Birth Control advancements are pushing towards an oral pill developed strictly for men. This controversial research calls into question the effectiveness and risks for men. For years, women have asked why they should be the only ones responsible for taking a bill to prevent pregnancy.
In addition, questionnaires have shown an increased desire for men to take an oral contraceptive.
But it seems, as far as research shows, a successful and effective male oral contraceptive has been harder to finalize.
In a statement, Jillian Kyzer said, “At certain doses, it (works). But at those doses, it doesn’t work for up to 20% of men, and it can cause side effects, including weight gain and a decrease in ‘good’ cholesterol.” Kyzer is a graduate student at the University of Minnesota who has been working on a male contraceptive pill.
Lead researcher Gunda I. Georg, PhD, of the University of Minnesota College of Pharmacy, and his colleagues recently presented their findings at the 251st National Meeting & Exposition of the American Chemical Society (ACS) in San Diego, CA.
Some of the studies have investigated the male hormone testosterone as a possible basis for such a drug; a huge side affect has been infertility at higher doses.
Other compounds have been assessed as a male contraceptive pill, but Georg and her team note there are a number of barriers that need to be overcome before such a drug can reach the market.
“The pill would need to be soluble – allowing it to be taken orally – and it would need to work quite quickly, without affecting a man’s sex drive.”
There are some pharmaceutical companies that have reached the experimental stages. Improvements and advancements still need to be seen during research that includes selectivity and not a broad shotgun approach, improved effectiveness, and decreased side effects.
“Even if just 5-10% of men used this (an oral contraceptive), it would limit population growth,” says Ilpo Huhtaniemi, emeritus professor of Reproductive Endocrinology at Imperial College London.
In a study in Mice Published in October 2015, Haruhiko Miyata and colleagues at Osaka University in Japan discovered a protein, called Calcineuron.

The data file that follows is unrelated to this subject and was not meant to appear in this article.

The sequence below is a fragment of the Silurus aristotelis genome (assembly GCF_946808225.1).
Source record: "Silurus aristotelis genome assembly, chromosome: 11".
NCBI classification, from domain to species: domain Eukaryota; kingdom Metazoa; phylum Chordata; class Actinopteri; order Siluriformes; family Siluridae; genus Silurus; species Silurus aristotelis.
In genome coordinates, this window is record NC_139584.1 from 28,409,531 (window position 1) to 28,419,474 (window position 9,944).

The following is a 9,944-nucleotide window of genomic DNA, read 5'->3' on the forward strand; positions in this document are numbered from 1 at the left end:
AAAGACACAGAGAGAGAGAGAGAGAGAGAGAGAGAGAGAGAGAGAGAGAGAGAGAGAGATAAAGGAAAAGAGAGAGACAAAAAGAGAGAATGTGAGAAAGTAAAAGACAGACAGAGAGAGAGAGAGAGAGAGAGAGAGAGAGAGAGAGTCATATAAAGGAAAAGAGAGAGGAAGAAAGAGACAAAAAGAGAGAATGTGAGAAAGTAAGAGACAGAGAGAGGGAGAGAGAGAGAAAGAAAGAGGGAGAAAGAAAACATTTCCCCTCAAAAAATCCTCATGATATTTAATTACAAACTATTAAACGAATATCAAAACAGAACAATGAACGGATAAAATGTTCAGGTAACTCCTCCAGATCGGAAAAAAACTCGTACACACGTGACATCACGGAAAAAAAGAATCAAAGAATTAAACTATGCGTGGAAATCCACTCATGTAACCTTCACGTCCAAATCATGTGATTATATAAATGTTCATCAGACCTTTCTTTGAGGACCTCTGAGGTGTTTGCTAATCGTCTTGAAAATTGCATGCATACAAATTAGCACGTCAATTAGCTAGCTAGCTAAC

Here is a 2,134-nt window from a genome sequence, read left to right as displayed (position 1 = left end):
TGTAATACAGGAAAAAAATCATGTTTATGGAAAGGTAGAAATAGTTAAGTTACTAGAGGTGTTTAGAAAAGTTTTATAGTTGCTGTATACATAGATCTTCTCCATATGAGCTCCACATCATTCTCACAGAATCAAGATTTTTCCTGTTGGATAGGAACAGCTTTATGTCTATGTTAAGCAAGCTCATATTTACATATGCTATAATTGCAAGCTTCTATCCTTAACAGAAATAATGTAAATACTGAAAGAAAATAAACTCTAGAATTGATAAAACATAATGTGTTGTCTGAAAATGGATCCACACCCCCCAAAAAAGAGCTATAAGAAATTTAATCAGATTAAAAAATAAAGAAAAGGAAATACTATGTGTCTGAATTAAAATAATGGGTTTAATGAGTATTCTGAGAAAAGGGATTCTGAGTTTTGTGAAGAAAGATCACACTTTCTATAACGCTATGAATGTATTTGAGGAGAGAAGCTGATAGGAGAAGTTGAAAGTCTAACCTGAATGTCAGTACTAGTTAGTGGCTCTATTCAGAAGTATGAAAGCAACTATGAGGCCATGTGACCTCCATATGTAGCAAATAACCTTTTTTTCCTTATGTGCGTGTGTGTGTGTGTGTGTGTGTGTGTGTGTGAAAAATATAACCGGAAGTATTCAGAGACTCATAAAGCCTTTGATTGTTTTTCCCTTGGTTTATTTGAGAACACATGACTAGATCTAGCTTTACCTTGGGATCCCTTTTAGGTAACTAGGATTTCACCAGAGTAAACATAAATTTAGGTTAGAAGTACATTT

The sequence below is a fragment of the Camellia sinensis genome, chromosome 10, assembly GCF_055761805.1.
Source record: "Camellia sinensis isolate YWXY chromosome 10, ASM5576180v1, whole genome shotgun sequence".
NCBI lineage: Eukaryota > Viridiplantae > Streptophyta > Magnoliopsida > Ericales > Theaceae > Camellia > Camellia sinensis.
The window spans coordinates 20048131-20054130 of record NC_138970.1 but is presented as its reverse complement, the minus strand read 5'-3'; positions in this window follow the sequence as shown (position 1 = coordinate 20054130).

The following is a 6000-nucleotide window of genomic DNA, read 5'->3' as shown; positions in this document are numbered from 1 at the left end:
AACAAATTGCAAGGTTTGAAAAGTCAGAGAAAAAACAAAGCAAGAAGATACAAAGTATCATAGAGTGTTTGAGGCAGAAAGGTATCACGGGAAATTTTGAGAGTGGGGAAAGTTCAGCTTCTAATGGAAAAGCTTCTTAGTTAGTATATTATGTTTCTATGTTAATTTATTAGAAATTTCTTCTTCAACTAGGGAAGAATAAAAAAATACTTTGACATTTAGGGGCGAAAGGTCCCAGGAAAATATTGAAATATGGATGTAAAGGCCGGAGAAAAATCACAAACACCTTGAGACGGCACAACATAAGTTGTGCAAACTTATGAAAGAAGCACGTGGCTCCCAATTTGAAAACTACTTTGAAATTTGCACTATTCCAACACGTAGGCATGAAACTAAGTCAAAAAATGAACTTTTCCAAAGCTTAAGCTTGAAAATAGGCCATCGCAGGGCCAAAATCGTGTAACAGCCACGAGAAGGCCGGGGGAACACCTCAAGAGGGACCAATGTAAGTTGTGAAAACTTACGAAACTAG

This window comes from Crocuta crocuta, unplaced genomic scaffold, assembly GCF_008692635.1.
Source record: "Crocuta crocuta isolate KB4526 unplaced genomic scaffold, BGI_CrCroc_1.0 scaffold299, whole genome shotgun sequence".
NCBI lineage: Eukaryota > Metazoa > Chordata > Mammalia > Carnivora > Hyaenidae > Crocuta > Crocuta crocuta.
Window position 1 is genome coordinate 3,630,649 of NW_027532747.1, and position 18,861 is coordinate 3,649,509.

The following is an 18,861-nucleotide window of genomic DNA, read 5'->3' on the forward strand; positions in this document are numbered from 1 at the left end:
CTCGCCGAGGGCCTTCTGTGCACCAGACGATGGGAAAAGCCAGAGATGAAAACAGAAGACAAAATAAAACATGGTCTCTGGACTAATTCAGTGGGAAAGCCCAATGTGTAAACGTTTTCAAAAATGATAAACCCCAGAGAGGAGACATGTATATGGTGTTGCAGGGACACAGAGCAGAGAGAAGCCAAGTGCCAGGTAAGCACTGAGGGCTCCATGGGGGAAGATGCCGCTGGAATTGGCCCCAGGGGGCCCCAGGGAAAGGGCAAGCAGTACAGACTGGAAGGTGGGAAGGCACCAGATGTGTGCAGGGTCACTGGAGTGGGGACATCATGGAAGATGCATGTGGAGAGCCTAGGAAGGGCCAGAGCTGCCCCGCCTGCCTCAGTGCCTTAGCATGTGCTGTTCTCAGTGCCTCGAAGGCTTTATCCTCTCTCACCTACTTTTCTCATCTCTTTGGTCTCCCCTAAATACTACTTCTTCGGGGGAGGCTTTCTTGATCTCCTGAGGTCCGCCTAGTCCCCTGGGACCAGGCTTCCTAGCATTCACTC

This protein may be crucial in helping sperm swim and break through the membrane of a female egg in order to fertilize it. When the genes behind this protein were blocked, the mice became infertile.
Pharmaceutical companies have been trying different areas of research for several years with varied results.
Areas that have been studied or are currently being studied include:
- Controlling sperm production
- Targeting testosterone productions
- Preventing sperm fertilizing with egg
- Decreased sperm motility
- Prevention of ejaculation
Often these different areas will fall into two categories.
Types of Research
1.) Hormonal Contraceptive
2.) Non-Hormonal Contraceptives
Sperm is created in testicles daily – this is triggered by the hormone testosterone. Therefore, the goal is to temporarily block this process – not allowing the production of healthy sperm cells.
The problem is that when this happens and the overall level of testosterone decreases – this causes other side effects including depression, loss of sexual desire, and others.
A possible solution may be the the process of giving men a synthetic version of testosterone. This has been somewhat successful in the testing phases. One problem, is that some men, despite the testosterone changes – still produce enough sperm to cause a pregnancy. The reason is still unknown. Further studies are looking at different combinations of synthetic testosterone and Progesterone.
Many of the studies surround this area deal with the Vas Deferens. This is a tube the sperm passes through on the way to the penis. The vas deferens is cut during a vasectomy.
RISUG is a technique called Reversible Inhibition of Sperm Under Guidance. A chemical (non-toxic) is injected into the vas deferens. This chemical reacts and blocks the process. It kills the sperm it comes in contact with.
The chemical stays in place until the man wants to have children, then it can be washed or flushed away. Long term effectiveness and safety still needs to be researched.
Other research is looking into the Epididymis. This is a coiled tube behind the testicles where sperm matures. Thus far, research hasn’t been very successful.
Other Male Contraceptive Options:
Some other options are more and less effective than others.
Oral Contraceptive for Women
The pill for women went onto the marker in the 1960’s. About 20% of women are currently taking contraceptives or have done so within the last 3 months. The primary age of use is between 15 and 45.
Women’s Health is advancing rapidly and is a very important area of study.
Typically oral contraceptives do not have side effects on libido.
While there are a number of birth control pills available for women, they are not a suitable option for all couples.
Georg says: “It would be wonderful to provide couples with a safe alternative because some women cannot take birth control pills.”
Share your thoughts
Do you think that male birth control pills present a positive potential change in relationships, sex and reproductive health?
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